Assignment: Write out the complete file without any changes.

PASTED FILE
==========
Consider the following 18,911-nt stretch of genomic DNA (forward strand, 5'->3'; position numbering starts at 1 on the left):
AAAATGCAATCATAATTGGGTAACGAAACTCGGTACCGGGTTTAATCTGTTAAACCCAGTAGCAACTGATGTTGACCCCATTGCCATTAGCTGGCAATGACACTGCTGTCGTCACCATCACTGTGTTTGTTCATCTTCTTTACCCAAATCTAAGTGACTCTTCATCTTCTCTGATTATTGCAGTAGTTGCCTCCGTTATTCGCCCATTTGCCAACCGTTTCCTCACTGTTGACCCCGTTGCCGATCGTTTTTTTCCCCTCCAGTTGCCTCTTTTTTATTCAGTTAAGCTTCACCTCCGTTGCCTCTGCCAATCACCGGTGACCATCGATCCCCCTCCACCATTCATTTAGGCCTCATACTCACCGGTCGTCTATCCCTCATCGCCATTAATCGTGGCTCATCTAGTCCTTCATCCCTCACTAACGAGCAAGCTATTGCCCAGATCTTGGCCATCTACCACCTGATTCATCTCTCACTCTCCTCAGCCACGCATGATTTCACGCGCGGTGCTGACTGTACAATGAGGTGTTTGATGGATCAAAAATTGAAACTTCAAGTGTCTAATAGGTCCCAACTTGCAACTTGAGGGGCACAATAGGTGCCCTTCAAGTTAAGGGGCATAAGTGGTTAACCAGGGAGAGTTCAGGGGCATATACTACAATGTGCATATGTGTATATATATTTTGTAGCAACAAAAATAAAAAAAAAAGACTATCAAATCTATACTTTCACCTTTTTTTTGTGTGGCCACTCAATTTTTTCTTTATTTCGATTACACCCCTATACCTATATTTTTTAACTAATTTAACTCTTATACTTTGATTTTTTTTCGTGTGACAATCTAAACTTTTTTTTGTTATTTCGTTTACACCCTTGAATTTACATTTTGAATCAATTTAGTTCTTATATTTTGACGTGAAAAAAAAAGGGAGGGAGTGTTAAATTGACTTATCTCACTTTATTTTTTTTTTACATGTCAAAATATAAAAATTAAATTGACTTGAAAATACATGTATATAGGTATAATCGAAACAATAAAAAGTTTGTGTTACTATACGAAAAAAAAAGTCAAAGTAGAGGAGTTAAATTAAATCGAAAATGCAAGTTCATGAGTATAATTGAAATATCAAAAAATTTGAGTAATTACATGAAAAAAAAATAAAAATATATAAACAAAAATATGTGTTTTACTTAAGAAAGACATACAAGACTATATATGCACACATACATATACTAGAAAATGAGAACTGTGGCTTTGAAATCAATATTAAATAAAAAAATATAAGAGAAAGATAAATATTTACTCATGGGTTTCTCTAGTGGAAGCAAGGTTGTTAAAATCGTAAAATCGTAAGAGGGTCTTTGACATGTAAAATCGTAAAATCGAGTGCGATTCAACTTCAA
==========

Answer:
Consider the following 18,911-nt stretch of genomic DNA (forward strand, 5'->3'; position numbering starts at 1 on the left):
AAAATGCAATCATAATTGGGTAACGAAACTCGGTACCGGGTTTAATCTGTTAAACCCAGTAGCAACTGATGTTGACCCCATTGCCATTAGCTGGCAATGACACTGCTGTCGTCACCATCACTGTGTTTGTTCATCTTCTTTACCCAAATCTAAGTGACTCTTCATCTTCTCTGATTATTGCAGTAGTTGCCTCCGTTATTCGCCCATTTGCCAACCGTTTCCTCACTGTTGACCCCGTTGCCGATCGTTTTTTTCCCCTCCAGTTGCCTCTTTTTTATTCAGTTAAGCTTCACCTCCGTTGCCTCTGCCAATCACCGGTGACCATCGATCCCCCTCCACCATTCATTTAGGCCTCATACTCACCGGTCGTCTATCCCTCATCGCCATTAATCGTGGCTCATCTAGTCCTTCATCCCTCACTAACGAGCAAGCTATTGCCCAGATCTTGGCCATCTACCACCTGATTCATCTCTCACTCTCCTCAGCCACGCATGATTTCACGCGCGGTGCTGACTGTACAATGAGGTGTTTGATGGATCAAAAATTGAAACTTCAAGTGTCTAATAGGTCCCAACTTGCAACTTGAGGGGCACAATAGGTGCCCTTCAAGTTAAGGGGCATAAGTGGTTAACCAGGGAGAGTTCAGGGGCATATACTACAATGTGCATATGTGTATATATATTTTGTAGCAACAAAAATAAAAAAAAAAGACTATCAAATCTATACTTTCACCTTTTTTTTGTGTGGCCACTCAATTTTTTCTTTATTTCGATTACACCCCTATACCTATATTTTTTAACTAATTTAACTCTTATACTTTGATTTTTTTTCGTGTGACAATCTAAACTTTTTTTTGTTATTTCGTTTACACCCTTGAATTTACATTTTGAATCAATTTAGTTCTTATATTTTGACGTGAAAAAAAAAGGGAGGGAGTGTTAAATTGACTTATCTCACTTTATTTTTTTTTTACATGTCAAAATATAAAAATTAAATTGACTTGAAAATACATGTATATAGGTATAATCGAAACAATAAAAAGTTTGTGTTACTATACGAAAAAAAAAGTCAAAGTAGAGGAGTTAAATTAAATCGAAAATGCAAGTTCATGAGTATAATTGAAATATCAAAAAATTTGAGTAATTACATGAAAAAAAAATAAAAATATATAAACAAAAATATGTGTTTTACTTAAGAAAGACATACAAGACTATATATGCACACATACATATACTAGAAAATGAGAACTGTGGCTTTGAAATCAATATTAAATAAAAAAATATAAGAGAAAGATAAATATTTACTCATGGGTTTCTCTAGTGGAAGCAAGGTTGTTAAAATCGTAAAATCGTAAGAGGGTCTTTGACATGTAAAATCGTAAAATCGAGTGCGATTCAACTTCAA